Do You See What I See?

One of the nice things about CSS is that it grants a developer the ability to specify a list of fonts which will degrade gracefully on various platforms based on the availability of each font specified.

In other words, you can specify several fonts to use and an order of preference. Your visitor’s browser will check for each font and display the text using the first font it can match.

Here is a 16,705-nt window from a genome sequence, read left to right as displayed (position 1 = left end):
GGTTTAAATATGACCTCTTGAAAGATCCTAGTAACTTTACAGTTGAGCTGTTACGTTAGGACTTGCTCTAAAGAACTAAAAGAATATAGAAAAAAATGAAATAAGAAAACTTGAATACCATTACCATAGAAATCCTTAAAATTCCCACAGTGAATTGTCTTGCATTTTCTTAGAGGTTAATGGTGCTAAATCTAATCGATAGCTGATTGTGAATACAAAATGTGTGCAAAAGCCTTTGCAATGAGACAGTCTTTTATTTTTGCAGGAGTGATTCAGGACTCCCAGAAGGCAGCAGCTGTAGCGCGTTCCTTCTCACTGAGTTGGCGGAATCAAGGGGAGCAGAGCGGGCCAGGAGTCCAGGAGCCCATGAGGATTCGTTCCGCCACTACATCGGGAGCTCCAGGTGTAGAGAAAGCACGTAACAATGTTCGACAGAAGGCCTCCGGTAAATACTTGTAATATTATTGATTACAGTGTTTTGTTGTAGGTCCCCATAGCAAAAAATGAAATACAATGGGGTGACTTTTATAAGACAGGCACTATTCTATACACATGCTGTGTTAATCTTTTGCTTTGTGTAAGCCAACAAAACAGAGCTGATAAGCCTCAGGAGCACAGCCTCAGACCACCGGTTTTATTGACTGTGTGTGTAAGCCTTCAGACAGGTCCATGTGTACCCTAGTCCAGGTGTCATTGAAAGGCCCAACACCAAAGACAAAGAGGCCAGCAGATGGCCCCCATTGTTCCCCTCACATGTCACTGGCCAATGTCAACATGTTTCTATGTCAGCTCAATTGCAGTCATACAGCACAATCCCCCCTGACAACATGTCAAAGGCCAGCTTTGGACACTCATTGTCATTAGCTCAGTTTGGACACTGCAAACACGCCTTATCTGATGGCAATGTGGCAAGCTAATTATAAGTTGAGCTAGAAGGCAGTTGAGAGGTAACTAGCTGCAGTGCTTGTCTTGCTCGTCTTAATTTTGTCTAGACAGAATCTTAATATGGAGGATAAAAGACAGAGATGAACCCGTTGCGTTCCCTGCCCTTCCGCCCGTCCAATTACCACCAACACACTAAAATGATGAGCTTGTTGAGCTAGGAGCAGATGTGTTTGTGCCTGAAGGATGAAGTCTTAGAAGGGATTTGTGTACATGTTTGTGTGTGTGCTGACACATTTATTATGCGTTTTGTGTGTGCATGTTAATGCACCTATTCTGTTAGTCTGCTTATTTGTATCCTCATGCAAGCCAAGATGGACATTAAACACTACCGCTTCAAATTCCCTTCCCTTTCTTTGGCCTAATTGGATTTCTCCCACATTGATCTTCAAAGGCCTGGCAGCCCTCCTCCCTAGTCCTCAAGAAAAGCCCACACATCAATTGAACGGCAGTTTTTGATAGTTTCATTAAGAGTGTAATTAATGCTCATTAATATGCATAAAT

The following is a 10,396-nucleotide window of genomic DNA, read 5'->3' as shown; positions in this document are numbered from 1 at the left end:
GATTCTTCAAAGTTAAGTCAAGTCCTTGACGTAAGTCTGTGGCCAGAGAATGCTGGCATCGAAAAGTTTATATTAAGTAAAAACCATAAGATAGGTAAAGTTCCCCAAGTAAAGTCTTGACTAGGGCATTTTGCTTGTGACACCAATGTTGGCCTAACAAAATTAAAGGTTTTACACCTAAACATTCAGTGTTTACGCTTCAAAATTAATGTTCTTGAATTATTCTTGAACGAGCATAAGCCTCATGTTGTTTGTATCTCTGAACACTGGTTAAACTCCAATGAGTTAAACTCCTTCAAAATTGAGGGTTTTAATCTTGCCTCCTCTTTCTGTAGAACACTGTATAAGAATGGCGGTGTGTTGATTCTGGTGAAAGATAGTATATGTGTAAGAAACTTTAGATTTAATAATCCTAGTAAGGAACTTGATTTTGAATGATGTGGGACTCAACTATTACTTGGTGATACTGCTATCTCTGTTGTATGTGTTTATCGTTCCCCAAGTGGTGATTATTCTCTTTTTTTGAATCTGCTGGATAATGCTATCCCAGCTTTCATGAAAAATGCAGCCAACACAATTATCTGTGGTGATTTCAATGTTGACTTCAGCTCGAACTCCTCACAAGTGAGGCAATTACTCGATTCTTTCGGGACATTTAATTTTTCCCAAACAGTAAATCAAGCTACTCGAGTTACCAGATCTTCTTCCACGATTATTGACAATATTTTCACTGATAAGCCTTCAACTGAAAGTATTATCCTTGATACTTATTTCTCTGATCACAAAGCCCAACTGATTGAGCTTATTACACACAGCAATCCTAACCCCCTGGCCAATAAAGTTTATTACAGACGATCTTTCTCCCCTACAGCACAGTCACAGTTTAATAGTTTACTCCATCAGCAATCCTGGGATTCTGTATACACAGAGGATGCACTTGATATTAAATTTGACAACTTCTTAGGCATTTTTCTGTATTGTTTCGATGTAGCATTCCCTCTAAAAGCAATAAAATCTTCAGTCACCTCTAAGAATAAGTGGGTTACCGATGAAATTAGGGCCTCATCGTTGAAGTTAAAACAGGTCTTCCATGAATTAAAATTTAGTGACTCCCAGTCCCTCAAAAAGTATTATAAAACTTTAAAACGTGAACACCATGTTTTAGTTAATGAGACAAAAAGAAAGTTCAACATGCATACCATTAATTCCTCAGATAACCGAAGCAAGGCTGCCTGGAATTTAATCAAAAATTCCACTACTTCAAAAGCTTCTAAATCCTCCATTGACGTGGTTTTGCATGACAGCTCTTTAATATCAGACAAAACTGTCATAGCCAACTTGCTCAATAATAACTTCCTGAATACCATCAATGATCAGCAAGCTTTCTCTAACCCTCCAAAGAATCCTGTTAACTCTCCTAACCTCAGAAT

For example, you could specify the following CSS style:

myStyle { font-family: optima, georgia, serif }

Your visitor’s web browser would first look and see if it could find Optima, and if it could, would display that style block in Optima. If it couldn’t find Optima, it’d look for Georgia. And so on.

An added benefit of this is that you can specify OS-specific fonts (such as Optima and Lucida Grande, both default Mac OS X fonts) so that visitors sporting your favorite operating system receive preferential treatment.

So if you visit Hivelogic on a Mac, you’d see:


And if you showed up with Windows, you’d see:


So there you go.

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